This Is Local London: Credit to Kaashvi Shah.Credit to Kaashvi Shah.

Climate change – you’ve heard of it, right? Climate change is a long-term shift in regional or global climate patterns and is currently recognized as the biggest threat to the future of humanity; and you’ll never guess what, the human race is the leading culprit in provoking this global catastrophe (oops)! However, the term ‘climate change’ is now one which is routinely slung about through households, general chit chat and the news – it’s in danger of falling onto deaf ears.

During the hustle and bustle of everyday life and the undeniable stress of each of our own problems, it IS difficult to devote a little more time to practice the things so frequently preached at us by scientists and communities; like recycling, saving electricity, buying products ONLY produced and sourced sustainably, using more public transport, avoiding meat and so the list goes on. Although these small everyday things can, of course, make a difference, many believe that the responsibility of making change should not be completely be burdened upon our shoulders, but instead its weight should mainly lie with our governments and the greater powers in the world. This definitely NOT silent majority call for BIG change and demand that their voices be heard.

From the 20th-27th September, Global Climate strikes occurred across the globe (including in Indonesia, south Africa, Canada, Senegal and more) and had a record breaking 7.6million people take to the streets according to, with media coverage on the New York Times, El País, CNN Indonesia, Vox, The Guardian, BBC and more. The tenacity of these ferocious groups of protestors could be seen through photos, read on their posters, and felt through their actions far and wide, but also closer than you may think.

Here in Essex, on 20th October, masses of students abandoned education and sought to assist a larger cause - the Westminster Youth Climate Strike and a smaller, yet no less relevant strike in Loughton. Being a student myself, I found myself looking at empty chairs each side of me in class and wandering through sparsely populated corridors. I thought that all these students who had rebelliously ‘bunked’ off school would be in huge trouble for doing so, but within my school community, my peers and I were encouraged to leave and fight for a greater cause and what we believed in. In fact, those who went were rewarded. Within the area, it was clear to see students from Bancroft’s School, Forest School, Chigwell School and so many more had gone to march. The youth of our neighbourhood and many more insisted their voices be heard, and they were.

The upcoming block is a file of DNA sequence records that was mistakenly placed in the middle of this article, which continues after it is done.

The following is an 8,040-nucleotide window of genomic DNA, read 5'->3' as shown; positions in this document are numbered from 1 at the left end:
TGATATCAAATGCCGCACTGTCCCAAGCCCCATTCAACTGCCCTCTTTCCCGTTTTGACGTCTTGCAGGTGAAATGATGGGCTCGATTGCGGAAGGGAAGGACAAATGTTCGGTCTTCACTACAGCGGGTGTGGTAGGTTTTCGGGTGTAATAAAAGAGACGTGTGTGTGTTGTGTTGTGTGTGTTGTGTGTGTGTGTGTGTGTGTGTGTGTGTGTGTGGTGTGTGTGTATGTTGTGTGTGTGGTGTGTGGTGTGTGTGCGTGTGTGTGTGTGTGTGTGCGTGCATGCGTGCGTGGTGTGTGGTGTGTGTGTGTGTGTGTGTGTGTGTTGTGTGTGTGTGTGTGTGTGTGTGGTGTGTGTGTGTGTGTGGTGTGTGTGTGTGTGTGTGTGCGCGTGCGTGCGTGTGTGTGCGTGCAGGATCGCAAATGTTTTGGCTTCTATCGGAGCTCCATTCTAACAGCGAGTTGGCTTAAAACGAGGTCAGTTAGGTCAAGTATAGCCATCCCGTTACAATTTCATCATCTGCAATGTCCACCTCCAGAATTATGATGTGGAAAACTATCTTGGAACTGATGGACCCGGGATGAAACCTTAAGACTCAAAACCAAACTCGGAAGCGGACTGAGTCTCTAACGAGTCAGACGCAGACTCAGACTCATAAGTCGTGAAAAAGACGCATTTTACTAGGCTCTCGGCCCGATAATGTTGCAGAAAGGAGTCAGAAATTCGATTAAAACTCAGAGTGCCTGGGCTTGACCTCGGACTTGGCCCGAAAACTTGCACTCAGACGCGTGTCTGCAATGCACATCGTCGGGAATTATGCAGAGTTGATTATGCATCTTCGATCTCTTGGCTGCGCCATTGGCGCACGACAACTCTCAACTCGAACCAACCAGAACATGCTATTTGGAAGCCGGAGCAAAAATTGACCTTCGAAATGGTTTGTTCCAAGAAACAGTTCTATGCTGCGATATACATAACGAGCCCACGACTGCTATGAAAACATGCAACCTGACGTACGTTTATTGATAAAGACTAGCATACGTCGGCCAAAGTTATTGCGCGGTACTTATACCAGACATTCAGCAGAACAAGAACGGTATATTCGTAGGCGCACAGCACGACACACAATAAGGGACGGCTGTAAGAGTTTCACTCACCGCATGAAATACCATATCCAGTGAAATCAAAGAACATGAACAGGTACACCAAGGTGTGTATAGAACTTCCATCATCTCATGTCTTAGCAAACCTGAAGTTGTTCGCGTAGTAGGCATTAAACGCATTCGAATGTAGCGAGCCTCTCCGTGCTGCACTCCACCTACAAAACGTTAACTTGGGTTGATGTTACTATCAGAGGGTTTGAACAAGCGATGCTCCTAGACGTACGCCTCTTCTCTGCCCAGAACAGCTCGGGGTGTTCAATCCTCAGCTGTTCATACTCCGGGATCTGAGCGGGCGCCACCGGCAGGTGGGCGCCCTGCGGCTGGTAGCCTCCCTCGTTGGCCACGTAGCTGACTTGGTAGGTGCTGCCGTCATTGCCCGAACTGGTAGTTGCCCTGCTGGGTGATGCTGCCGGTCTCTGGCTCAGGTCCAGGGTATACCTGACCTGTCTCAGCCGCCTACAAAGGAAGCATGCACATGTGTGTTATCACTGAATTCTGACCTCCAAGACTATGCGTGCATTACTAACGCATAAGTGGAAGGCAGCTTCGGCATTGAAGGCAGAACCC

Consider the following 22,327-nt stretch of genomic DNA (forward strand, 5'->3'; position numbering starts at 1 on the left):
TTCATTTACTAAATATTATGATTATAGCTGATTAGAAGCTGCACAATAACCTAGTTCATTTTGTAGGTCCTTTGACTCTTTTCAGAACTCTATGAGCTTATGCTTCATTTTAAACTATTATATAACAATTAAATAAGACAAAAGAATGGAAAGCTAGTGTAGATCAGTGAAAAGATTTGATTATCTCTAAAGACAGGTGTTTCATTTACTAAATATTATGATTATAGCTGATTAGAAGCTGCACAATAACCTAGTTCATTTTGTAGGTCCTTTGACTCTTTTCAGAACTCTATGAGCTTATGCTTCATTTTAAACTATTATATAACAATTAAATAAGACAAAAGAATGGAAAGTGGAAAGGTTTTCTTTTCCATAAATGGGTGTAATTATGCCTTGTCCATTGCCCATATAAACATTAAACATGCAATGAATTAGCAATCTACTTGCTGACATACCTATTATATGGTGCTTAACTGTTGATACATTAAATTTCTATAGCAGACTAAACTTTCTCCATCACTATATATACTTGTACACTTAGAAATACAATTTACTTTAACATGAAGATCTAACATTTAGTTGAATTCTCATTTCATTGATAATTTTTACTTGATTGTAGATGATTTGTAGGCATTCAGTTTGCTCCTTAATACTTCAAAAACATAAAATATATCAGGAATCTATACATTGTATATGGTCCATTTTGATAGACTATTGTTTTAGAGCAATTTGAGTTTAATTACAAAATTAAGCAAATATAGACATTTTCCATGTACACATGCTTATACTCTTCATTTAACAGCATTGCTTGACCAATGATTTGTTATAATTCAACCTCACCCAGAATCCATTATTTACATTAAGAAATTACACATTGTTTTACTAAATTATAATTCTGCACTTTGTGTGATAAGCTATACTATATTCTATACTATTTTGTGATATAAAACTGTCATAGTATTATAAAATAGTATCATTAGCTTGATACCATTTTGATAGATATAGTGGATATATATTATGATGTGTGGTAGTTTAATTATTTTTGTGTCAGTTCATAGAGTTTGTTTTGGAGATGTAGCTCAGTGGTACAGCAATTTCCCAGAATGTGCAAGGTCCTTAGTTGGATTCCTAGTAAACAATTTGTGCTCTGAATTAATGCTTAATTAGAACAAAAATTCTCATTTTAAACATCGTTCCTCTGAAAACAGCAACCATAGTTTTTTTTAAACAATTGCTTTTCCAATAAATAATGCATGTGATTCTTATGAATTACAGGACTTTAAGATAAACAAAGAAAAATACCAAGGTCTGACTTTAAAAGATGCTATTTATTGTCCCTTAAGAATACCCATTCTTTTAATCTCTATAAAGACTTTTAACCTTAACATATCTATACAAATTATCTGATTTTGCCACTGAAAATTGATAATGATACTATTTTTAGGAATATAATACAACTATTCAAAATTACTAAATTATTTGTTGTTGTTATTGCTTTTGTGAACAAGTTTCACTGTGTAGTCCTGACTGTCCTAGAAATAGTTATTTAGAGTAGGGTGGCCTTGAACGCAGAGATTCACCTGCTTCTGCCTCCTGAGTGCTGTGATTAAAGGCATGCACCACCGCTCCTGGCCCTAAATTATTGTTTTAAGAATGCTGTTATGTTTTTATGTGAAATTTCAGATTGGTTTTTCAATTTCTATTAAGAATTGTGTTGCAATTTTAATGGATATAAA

The effects of the strike in Westminster were fantastic! They gained publicity all over the news and definitely caught the attention of residents in London, since it caused many problems with travel as students blocked the roads. Even arrests were made, however having spoken to some of my peers, this did not affect their desire to push on. I asked a handful of students who participated a series of questions, including why they went, what they felt they contributed and whether they would go again. One person said, ‘I feel strongly about making a change for the environment in any way I can. We made posters, spoke to tons of people and had a laugh. It was nice because a lot of people just like me were there. And, yeah – I would definitely do it again in the future since it’s going to have the biggest impact on our generation and future generations.’ From all the people I spoke to, this was the overall message I received. Some even said they were right at the forefront of the marches!

The strike in Loughton was small and those who went did their bit - the statement was made. But there will be many more opportunities for statements to be made in the future, as these strikes will continue, and I know the youth of Essex will continue to participate, and fight. As the repercussions of climate change are just waiting to condemn our Earth, we preach – ‘It’s time to act NOW’.

Shreya Valera